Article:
The changes in dreams are a lot easier to affect than your short term memory and I am afraid I don’t know why.
Long term memory is a lot harder to change, but change can and does happen. It’s not a reflection on you, or a reflection on your memory. I am not trying to hurt or insult you buy saying this. However, the fact is your long term memory isn’t as unchangeable as you think. Proving this is a lot harder and can’t be done over the Internet, but the long term memory change is something of a very hard subject to get a grip on (Minna Huotilainena, Anu Kujalaa, Paavo Alkub, 2001).
Now we have looked at how good at pattern matching we are and how we can change our memories, but what does this have to do with prediction in dreams?

3. You predict things all the time based on your memory of the past and patterns you saw. The simplest way to prove this is to look at a ball rolling on the ground. You can predict where it is going as you know how a ball moves and have knowledge of surface it’s on. Your ability to predict future events is all based on this fairly simplistic example, if you add more balls you get a harder task, every time another ball is added the task is harder. However you can keep on adding almost 50 balls and still be able to predict their movements as the roll and bounce off walls and collide. At 50 balls you will not be able to track all the balls, so occasionally you get something that surprises you.

I don’t discount that true prediction is possible, I am not an unbeliever in this debate (see my post on being a pagan) but I am a skeptic as well. Skepticism is needed here because the ability to predict is something many want to believe they have, and although possible the ablity to be able to predict something very well isn’t going to be common if it exsists at all. Dreams have a way of telling both secrets, lies and mystery and making sure you approach people who say “this will happen as I dreamed it” need to be taken with a grain of salt. A full documented account of the dream and documented evidence of the actual event examined by a committee of independent peers is probably unlikely but it’s what I personally would want to see to think someone is actually predicting real events from dream content (there is a good Jonothon Creek episode on the very topic). I would also want to make sure they are truly writing down their dreams and not just listening to the midnight news to get the latest before I (or anyone else) woke. The predictions would also need to be statistically significant: I.e. they can’t just predict a car crash, it has to be a car crash on a certain street at a certain time, etc. the more accurate the detail the more likely I am to think they might just have a point with the I can predict things in my dreams claims.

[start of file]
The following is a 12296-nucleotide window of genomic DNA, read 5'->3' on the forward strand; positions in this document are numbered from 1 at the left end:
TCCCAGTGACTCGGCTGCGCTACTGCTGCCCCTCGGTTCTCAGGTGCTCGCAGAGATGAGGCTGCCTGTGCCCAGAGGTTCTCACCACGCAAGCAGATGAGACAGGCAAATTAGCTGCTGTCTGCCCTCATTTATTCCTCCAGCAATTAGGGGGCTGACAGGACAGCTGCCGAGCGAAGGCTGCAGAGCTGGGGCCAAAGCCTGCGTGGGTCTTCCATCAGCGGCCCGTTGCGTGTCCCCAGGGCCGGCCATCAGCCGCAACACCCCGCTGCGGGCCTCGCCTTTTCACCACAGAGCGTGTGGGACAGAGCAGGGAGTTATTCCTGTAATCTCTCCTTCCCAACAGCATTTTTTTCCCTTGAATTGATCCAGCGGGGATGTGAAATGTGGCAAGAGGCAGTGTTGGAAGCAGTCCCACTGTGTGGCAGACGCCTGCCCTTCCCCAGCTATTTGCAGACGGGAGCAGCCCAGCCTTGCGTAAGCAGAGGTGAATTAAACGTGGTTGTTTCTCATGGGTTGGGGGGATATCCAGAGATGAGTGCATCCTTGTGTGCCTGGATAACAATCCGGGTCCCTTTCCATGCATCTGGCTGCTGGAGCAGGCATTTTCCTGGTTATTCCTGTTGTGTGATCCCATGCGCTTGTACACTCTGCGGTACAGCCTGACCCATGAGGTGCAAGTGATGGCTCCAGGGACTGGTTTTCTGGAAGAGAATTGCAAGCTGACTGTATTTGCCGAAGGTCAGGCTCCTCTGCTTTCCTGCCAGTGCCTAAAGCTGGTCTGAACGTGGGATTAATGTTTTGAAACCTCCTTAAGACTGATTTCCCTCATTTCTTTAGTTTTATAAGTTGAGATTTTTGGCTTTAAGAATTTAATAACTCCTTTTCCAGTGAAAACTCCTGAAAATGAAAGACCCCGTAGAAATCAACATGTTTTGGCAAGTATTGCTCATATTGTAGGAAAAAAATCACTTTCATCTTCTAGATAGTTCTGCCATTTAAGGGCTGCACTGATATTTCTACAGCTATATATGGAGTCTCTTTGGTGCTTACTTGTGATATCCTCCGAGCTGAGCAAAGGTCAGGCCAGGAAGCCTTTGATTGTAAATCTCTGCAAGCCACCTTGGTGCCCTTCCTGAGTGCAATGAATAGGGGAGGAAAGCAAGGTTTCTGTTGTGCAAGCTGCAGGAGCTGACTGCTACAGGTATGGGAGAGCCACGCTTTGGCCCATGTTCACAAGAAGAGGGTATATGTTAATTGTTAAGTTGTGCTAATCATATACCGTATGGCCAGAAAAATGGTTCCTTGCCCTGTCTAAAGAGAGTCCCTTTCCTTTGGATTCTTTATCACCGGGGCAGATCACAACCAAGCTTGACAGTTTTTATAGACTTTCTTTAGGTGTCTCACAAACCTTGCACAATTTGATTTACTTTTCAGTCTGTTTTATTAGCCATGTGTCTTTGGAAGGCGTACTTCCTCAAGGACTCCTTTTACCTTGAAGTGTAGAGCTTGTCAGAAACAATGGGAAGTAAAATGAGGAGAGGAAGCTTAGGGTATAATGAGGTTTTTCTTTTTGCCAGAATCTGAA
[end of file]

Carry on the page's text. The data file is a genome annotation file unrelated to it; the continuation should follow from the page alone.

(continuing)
The most famous dream prediction I can think of is that of the Pharos Soothsayer. The Pharo had a dream of three fat cows being eaten by three skinny cows. Thus he went to his Soothsayer and he said the Pharos dream meant there would be three good years followed by three years of harsh drought. Thus acting on this Pharo orders the construction of granaries and stores salted meats and other foodstuffs for three good years and his country is fed for three bad years that follow. Although it seems entirely possible this is true, it could also be that it was standard practice to store food in Egypt during good years anyway. It seems like a fairy story mums tell children to make sure they don’t spend all the pocket money at once.

Refrences:
Oberheim et al. (2006). Astrocytic complexity distinguishes the humanbrain, Trends in Nuerosciences, 29, 10, pp. 547–553.

Meyer-Lindenberg, A. (1996). The evolution of complexity in humanbrain development: an EEG study, Electroencephalography and Clinical Neurophysiology, 99, 5, pp. 405–411

Minna Huotilainena, Anu Kujalaa, Paavo Alkub, (2001). Long-termmemory traces facilitate short-termmemory trace formation in audition in humans, Neuroscience Letters, 310, 2–3, pp. 133–136